• Prediction 15. While I believe awareness of mental health issues has been increasing over the last several years, COVID has certainly had an impact on accelerating this awareness and acceptance of treatment. During the upcoming year we should see further financing of digital health companies in this area, and these treatments become more mainstream in employer and insurer health plans.
  • Prediction 16. Artificial Intelligence will continue to impact drug discovery and other biological outcomes. We will see a large financing round in at least one Canadian company in this sector during 2021.
  • Prediction 17. A natural next step of data- and AI-driven healthcare will be the use of synthetic biology to create new medicines. We expect to see two or three startups emerge in this area.

Food

  • Prediction 18. COVID taught every surviving restaurant to (i) be a dark kitchen, and (ii) to build a direct relationship with consumers to avoid erosion from ordering and delivery apps. With a “back to normal” starting in late summer, restaurants will be open for business but will also embrace a new direct-relationship consumer dynamic. Look for B2B2C white label startups to get financed to power this area.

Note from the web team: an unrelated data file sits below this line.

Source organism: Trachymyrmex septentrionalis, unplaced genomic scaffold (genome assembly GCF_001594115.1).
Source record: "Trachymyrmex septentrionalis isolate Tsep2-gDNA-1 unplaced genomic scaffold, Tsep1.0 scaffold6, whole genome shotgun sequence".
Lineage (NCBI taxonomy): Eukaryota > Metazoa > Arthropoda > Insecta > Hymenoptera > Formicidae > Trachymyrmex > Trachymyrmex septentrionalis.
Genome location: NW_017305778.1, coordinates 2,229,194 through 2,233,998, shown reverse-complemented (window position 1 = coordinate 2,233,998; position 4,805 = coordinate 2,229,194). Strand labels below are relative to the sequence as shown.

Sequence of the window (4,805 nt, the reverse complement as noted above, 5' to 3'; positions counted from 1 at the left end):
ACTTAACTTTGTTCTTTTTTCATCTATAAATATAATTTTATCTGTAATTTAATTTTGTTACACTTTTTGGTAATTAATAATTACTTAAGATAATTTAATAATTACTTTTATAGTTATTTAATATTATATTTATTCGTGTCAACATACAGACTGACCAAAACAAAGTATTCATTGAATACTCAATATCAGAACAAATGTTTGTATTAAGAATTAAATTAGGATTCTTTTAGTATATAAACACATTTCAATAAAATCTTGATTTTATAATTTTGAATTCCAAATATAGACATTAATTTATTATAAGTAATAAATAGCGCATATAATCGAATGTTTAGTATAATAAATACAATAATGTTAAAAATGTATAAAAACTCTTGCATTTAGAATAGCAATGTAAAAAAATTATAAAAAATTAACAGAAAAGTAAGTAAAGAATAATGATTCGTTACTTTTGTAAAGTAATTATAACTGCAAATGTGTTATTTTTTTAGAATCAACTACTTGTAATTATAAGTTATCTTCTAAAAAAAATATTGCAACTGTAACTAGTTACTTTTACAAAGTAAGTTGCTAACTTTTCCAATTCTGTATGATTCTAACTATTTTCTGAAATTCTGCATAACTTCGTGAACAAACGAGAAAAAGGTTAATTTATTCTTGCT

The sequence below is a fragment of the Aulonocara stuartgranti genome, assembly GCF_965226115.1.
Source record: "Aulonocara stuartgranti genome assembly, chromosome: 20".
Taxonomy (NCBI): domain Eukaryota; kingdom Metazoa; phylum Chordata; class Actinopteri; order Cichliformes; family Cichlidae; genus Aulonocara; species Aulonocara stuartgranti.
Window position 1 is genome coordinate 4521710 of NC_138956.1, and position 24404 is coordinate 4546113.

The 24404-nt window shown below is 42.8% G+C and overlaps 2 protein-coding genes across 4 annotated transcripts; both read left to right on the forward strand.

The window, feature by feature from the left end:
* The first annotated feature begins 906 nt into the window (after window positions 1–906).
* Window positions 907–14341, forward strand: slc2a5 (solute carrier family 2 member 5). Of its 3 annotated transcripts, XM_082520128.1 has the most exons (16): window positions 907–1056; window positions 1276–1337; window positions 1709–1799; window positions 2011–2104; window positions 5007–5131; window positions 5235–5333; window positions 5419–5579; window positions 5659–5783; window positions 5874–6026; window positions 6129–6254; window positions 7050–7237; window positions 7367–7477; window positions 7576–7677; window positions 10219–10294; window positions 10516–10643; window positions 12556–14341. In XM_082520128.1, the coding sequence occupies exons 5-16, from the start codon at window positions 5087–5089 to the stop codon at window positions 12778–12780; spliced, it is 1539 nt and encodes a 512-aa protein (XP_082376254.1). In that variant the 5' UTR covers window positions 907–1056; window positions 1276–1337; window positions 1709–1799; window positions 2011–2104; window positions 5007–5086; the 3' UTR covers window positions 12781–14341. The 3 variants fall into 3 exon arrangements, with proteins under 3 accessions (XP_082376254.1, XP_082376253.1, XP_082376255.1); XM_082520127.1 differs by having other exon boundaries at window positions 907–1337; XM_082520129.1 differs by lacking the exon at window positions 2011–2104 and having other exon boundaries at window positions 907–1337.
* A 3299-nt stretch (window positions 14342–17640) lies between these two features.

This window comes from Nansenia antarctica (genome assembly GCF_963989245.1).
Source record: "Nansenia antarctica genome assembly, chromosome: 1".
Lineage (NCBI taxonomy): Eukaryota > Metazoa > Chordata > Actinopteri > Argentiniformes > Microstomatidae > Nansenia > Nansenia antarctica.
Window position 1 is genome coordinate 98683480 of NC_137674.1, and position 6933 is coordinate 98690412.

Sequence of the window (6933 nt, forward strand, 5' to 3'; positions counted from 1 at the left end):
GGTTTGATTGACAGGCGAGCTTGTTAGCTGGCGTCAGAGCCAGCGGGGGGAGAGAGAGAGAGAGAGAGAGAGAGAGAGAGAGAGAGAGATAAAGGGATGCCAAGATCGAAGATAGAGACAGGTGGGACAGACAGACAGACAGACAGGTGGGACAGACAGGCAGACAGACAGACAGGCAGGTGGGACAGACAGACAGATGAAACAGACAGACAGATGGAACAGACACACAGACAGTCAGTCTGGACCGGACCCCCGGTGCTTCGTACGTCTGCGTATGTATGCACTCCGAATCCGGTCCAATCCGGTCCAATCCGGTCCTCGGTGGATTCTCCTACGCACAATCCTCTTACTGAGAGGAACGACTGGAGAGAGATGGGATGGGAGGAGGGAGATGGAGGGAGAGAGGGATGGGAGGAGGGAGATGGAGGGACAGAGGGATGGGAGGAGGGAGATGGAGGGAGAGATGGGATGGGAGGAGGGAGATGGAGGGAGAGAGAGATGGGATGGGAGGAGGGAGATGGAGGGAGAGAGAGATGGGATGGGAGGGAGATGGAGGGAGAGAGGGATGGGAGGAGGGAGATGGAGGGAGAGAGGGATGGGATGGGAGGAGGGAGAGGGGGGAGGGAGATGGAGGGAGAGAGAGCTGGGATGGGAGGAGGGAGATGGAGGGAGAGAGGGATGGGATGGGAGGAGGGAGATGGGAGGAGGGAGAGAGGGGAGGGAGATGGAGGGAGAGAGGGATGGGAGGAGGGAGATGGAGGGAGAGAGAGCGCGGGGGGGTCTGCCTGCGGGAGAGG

• Prediction 19. I expect to see a meaningful change in how food is sourced. Build back better will result in a stronger emphasis on locally grown produce and reduction of waste.
  • Prediction 20. I expect that Canada will see either the first CRISPR modified food product and/or a synthetically produced protein (meat, fish) for human or pet consumption on store shelves sometime during 2021.

Gadgets

We don’t invest in consumer electronics (the few times I’ve tried, I’ve failed…) but the sector is extremely important because it drives all other technology areas. Some thoughts on this area:

  • Prediction 21. The iPhone has pretty much reached its pinnacle wrt look and feel, features and sensors; subsequent iPhones will be better, faster, cheaper but I don’t really think they will they do all that much more. We’ll see Apple move more strongly towards services to capitalize on its installed base.
  • Prediction 22. With increased work from home, more time to play games and consume media, the perfect storm for AR/VR was in 2020, and … nothing. The Zoom laptop format worked very well for meetings particularly if everyone was on it, and gaming and television simply continued in their traditional formats. So, 2021 will see a general consensus emerge that AR/VR isn’t happening in this cycle.
  • Prediction 23. I’m going to repeat a prediction from 2020, that earpods will become a platform for an always-on mobile voice-assistant. While I’m doing emails, I will get curated audio notifications about upcoming meetings. While I’m walking somewhere, I will get curated information regarding nearby events or stores of interest.
  • Prediction 24. Despite the above, the Apple Watch has quietly become ubiquitous with plenty of innovation yet to come. As new features and sensors get added we should see some exciting developments in the areas of healthcare, payments and media consumption.

Let me know your thoughts on any of the above. I will try to have a look at these mid year to see how things are trending and then as always have a real summary at the end of 2021.